£13m to help promote dignity for victims of recession

17/03/2009

The government's talking therapies programme aims to treat an additional 900,000 people with common mental health problems by training 3,600 new therapists from 2008-11.

Other pledges include:-

  • Having employment support workers linked to every talking therapy service.
  • Having health advisers trained to spot people who might be experiencing depression as a result of economic problems available on a dedicated NHS Direct phone line.

Johnson also said primary care trusts would be encouraged to use up to £80m of savings made due to the temporary reduction in VAT from 17.5% to 15% this year to commission debt advice and family counselling services.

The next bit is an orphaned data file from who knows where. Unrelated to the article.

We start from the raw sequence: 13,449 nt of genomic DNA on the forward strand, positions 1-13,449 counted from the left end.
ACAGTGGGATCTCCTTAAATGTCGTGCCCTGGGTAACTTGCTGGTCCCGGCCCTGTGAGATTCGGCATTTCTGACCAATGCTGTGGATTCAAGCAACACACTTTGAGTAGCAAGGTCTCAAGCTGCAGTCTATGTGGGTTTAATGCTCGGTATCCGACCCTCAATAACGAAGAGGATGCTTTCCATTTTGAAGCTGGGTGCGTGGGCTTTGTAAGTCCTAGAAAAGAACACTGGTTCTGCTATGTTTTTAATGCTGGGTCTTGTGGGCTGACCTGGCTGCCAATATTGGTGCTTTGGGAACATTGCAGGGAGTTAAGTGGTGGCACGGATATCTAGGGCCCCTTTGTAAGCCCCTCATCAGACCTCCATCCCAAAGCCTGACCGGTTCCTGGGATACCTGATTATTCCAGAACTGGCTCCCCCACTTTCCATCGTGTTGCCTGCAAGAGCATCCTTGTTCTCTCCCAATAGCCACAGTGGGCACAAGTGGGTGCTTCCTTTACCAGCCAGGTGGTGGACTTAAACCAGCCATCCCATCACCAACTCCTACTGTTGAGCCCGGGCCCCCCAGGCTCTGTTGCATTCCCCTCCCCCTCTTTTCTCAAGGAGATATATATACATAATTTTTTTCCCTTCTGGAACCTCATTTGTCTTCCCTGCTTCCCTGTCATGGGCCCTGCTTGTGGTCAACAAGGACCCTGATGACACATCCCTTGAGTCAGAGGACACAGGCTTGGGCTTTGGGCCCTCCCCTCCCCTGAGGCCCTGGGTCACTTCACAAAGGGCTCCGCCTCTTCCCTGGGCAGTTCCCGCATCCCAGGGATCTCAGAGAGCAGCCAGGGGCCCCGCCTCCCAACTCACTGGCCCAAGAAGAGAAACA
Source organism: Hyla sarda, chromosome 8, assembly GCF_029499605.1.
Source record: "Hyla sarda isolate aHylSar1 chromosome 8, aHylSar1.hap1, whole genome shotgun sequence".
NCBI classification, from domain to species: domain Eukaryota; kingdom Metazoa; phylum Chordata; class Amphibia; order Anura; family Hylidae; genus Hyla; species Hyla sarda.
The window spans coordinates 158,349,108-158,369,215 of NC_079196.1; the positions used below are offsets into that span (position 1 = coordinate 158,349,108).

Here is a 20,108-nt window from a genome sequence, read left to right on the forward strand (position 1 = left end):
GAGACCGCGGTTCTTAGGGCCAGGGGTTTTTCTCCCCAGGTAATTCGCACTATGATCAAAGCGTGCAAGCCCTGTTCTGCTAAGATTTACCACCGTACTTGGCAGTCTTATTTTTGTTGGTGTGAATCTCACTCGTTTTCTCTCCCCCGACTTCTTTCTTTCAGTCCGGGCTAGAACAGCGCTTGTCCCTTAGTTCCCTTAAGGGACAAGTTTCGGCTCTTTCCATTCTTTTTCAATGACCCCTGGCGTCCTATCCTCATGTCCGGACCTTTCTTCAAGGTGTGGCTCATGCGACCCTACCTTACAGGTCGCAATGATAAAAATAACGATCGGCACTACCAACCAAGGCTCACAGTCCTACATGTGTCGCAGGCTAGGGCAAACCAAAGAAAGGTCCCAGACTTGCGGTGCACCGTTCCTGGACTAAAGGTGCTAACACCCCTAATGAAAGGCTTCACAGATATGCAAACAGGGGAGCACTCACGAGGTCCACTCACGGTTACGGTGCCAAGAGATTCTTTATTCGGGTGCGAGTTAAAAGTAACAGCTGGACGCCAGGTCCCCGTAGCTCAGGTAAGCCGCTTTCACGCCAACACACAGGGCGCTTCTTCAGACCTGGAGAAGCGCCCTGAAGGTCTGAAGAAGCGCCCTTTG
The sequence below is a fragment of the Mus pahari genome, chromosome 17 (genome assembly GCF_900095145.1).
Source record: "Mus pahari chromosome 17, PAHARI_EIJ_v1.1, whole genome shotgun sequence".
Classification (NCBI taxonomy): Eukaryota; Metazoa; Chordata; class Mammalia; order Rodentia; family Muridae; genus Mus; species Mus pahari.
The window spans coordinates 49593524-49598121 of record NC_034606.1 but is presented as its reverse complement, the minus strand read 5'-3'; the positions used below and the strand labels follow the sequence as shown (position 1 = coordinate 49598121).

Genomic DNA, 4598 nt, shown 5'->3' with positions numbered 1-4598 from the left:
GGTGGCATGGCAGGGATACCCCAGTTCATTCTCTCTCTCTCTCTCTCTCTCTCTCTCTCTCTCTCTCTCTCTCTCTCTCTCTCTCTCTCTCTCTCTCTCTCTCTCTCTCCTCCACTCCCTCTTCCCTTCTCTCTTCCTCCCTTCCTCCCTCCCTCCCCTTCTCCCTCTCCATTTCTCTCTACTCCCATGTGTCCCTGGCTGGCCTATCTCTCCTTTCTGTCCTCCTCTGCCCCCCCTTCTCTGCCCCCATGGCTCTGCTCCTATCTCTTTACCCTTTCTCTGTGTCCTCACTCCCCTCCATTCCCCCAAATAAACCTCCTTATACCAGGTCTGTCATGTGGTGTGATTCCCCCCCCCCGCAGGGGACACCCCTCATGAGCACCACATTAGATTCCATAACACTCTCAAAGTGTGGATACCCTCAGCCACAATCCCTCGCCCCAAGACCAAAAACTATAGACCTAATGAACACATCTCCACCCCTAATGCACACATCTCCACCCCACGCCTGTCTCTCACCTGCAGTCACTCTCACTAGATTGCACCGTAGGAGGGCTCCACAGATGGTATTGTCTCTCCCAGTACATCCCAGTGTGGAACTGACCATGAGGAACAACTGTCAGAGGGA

The added support was welcomed by mental health charity Mind and the NHS Confederation.

Mind's chief executive, Paul Farmer, said: "The recession is not just affecting people's bank balances; it is having a huge human cost too. Redundancy and money worries put strain on family relationships, cause sleepless nights, trigger stress and increase the risk of developing depression."